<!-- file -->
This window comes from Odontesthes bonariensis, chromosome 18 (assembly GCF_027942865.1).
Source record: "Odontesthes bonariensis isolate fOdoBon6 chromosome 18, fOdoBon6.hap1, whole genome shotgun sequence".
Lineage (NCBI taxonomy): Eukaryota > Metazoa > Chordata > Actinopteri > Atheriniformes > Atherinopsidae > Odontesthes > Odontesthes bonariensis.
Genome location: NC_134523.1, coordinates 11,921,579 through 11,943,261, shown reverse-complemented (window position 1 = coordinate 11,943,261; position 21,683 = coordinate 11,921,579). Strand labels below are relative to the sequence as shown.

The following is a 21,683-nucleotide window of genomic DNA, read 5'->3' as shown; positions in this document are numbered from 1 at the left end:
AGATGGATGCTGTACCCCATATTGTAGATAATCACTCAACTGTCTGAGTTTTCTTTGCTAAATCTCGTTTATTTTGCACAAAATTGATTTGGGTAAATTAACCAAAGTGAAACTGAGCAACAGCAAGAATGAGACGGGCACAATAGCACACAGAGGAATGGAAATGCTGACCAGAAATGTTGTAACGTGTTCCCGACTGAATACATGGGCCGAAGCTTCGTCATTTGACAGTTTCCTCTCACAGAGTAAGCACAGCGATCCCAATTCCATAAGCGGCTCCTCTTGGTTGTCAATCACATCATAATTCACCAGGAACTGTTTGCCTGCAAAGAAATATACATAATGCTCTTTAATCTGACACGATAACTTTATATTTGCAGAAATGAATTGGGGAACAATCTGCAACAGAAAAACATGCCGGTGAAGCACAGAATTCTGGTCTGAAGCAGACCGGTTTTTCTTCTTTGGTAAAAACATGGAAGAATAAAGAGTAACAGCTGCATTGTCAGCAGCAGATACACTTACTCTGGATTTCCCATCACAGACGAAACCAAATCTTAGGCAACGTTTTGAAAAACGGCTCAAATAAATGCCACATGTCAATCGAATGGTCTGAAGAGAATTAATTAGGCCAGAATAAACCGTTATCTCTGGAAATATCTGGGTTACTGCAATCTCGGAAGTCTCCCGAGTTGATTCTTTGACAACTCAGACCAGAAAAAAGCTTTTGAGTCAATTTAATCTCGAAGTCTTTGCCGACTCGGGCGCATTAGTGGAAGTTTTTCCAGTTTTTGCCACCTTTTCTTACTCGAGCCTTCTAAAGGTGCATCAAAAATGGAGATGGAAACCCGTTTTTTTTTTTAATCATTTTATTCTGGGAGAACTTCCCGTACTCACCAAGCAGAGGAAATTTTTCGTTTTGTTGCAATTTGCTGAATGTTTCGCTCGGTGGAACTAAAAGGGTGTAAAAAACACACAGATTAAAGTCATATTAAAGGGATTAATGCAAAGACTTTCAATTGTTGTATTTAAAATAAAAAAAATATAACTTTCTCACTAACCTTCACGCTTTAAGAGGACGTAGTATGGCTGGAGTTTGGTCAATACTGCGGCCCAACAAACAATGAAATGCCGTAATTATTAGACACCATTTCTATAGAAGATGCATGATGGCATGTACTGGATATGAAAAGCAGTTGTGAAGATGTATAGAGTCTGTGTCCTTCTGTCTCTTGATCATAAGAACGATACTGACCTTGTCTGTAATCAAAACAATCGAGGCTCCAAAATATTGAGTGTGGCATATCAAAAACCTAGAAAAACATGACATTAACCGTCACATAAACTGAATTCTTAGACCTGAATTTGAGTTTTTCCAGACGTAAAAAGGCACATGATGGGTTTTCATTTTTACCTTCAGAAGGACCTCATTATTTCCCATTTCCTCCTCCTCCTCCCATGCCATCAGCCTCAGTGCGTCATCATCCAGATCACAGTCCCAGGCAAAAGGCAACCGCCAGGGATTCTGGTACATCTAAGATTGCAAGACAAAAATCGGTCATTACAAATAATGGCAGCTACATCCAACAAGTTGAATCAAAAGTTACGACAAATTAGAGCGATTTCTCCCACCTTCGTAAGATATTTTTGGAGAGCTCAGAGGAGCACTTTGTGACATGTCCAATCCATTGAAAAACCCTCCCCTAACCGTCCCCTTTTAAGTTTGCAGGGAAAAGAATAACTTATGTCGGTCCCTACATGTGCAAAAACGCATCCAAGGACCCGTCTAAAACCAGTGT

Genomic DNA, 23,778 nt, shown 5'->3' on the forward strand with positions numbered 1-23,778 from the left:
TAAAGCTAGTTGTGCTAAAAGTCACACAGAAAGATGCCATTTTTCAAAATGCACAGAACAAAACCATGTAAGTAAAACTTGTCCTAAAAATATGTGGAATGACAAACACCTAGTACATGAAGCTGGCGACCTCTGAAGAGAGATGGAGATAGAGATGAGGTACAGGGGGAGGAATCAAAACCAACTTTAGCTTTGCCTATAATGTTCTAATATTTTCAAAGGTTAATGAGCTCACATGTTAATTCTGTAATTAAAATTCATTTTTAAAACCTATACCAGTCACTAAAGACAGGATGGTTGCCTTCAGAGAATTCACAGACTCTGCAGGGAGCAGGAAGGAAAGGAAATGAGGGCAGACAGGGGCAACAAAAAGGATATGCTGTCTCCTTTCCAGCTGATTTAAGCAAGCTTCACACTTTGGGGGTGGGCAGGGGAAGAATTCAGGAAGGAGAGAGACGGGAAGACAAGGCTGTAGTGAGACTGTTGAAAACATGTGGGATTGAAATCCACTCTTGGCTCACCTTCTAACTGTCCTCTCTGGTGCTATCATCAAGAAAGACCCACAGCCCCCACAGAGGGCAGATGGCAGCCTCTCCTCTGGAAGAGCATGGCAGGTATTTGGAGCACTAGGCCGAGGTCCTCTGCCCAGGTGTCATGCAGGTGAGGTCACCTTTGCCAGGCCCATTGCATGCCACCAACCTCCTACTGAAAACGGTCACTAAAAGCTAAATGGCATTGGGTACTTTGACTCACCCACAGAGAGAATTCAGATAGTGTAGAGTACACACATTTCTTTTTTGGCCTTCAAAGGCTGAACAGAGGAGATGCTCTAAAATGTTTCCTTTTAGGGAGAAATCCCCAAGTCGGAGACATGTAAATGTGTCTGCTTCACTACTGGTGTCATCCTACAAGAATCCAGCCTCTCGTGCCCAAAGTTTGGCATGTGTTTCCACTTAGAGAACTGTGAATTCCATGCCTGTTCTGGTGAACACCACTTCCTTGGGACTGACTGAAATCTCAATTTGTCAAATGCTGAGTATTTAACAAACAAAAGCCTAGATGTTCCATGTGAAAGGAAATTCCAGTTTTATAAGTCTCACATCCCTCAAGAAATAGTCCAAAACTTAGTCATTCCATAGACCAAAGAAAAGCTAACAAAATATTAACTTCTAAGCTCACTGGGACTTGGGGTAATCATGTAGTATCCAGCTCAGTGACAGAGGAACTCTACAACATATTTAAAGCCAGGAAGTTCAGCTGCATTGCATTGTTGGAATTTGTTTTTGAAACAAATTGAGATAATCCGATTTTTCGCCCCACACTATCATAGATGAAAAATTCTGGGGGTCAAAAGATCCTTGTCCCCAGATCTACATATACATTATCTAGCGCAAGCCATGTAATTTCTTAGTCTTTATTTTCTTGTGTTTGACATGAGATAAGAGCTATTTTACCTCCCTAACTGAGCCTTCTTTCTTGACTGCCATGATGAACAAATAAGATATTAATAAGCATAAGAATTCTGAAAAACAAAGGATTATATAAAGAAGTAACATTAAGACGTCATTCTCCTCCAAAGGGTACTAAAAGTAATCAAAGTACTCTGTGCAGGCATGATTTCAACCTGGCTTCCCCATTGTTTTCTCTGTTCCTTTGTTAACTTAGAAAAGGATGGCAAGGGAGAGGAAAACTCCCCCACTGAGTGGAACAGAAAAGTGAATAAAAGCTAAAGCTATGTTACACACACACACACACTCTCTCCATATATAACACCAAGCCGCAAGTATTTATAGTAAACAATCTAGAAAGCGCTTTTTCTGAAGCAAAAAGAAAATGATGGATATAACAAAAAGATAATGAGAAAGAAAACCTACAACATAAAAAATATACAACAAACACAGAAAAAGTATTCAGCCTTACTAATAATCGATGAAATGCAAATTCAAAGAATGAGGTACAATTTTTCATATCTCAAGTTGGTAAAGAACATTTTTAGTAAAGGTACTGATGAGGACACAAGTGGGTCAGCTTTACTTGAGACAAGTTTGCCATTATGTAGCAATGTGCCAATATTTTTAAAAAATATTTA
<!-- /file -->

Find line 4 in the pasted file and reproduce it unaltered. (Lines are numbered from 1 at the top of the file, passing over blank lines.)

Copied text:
Genome location: NC_134523.1, coordinates 11,921,579 through 11,943,261, shown reverse-complemented (window position 1 = coordinate 11,943,261; position 21,683 = coordinate 11,921,579). Strand labels below are relative to the sequence as shown.